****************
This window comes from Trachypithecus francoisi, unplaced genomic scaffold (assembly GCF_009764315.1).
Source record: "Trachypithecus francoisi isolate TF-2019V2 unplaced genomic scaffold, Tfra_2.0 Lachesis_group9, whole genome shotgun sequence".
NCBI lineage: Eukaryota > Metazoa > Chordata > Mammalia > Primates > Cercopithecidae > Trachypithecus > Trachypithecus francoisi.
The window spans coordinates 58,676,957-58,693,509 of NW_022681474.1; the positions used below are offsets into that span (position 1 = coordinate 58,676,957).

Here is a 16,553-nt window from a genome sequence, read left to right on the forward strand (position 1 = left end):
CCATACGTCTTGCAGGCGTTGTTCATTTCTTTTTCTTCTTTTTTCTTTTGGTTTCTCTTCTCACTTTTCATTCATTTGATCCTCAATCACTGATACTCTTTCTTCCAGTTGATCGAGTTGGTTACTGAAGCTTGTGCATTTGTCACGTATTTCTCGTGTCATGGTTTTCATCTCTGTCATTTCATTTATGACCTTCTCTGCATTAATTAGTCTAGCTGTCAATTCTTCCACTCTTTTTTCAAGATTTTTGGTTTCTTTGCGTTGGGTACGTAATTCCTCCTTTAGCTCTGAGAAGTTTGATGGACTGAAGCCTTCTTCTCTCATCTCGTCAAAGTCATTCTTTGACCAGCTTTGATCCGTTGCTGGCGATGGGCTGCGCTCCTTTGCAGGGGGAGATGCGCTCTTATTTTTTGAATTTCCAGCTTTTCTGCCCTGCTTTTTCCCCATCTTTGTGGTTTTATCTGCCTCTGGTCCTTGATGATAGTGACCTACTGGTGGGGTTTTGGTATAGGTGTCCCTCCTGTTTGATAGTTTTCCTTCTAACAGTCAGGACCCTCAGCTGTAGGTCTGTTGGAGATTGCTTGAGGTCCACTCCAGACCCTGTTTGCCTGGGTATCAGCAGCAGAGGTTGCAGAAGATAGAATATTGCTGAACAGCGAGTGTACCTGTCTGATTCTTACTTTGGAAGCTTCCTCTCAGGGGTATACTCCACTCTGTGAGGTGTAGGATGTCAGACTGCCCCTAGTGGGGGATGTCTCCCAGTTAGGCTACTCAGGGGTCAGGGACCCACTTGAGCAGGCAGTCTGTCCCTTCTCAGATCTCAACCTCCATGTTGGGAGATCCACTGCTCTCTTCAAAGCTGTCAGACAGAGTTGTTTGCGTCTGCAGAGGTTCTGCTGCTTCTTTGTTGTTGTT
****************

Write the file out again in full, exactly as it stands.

This window comes from Trachypithecus francoisi, unplaced genomic scaffold (assembly GCF_009764315.1).
Source record: "Trachypithecus francoisi isolate TF-2019V2 unplaced genomic scaffold, Tfra_2.0 Lachesis_group9, whole genome shotgun sequence".
NCBI lineage: Eukaryota > Metazoa > Chordata > Mammalia > Primates > Cercopithecidae > Trachypithecus > Trachypithecus francoisi.
The window spans coordinates 58,676,957-58,693,509 of NW_022681474.1; the positions used below are offsets into that span (position 1 = coordinate 58,676,957).

Here is a 16,553-nt window from a genome sequence, read left to right on the forward strand (position 1 = left end):
CCATACGTCTTGCAGGCGTTGTTCATTTCTTTTTCTTCTTTTTTCTTTTGGTTTCTCTTCTCACTTTTCATTCATTTGATCCTCAATCACTGATACTCTTTCTTCCAGTTGATCGAGTTGGTTACTGAAGCTTGTGCATTTGTCACGTATTTCTCGTGTCATGGTTTTCATCTCTGTCATTTCATTTATGACCTTCTCTGCATTAATTAGTCTAGCTGTCAATTCTTCCACTCTTTTTTCAAGATTTTTGGTTTCTTTGCGTTGGGTACGTAATTCCTCCTTTAGCTCTGAGAAGTTTGATGGACTGAAGCCTTCTTCTCTCATCTCGTCAAAGTCATTCTTTGACCAGCTTTGATCCGTTGCTGGCGATGGGCTGCGCTCCTTTGCAGGGGGAGATGCGCTCTTATTTTTTGAATTTCCAGCTTTTCTGCCCTGCTTTTTCCCCATCTTTGTGGTTTTATCTGCCTCTGGTCCTTGATGATAGTGACCTACTGGTGGGGTTTTGGTATAGGTGTCCCTCCTGTTTGATAGTTTTCCTTCTAACAGTCAGGACCCTCAGCTGTAGGTCTGTTGGAGATTGCTTGAGGTCCACTCCAGACCCTGTTTGCCTGGGTATCAGCAGCAGAGGTTGCAGAAGATAGAATATTGCTGAACAGCGAGTGTACCTGTCTGATTCTTACTTTGGAAGCTTCCTCTCAGGGGTATACTCCACTCTGTGAGGTGTAGGATGTCAGACTGCCCCTAGTGGGGGATGTCTCCCAGTTAGGCTACTCAGGGGTCAGGGACCCACTTGAGCAGGCAGTCTGTCCCTTCTCAGATCTCAACCTCCATGTTGGGAGATCCACTGCTCTCTTCAAAGCTGTCAGACAGAGTTGTTTGCGTCTGCAGAGGTTCTGCTGCTTCTTTGTTGTTGTT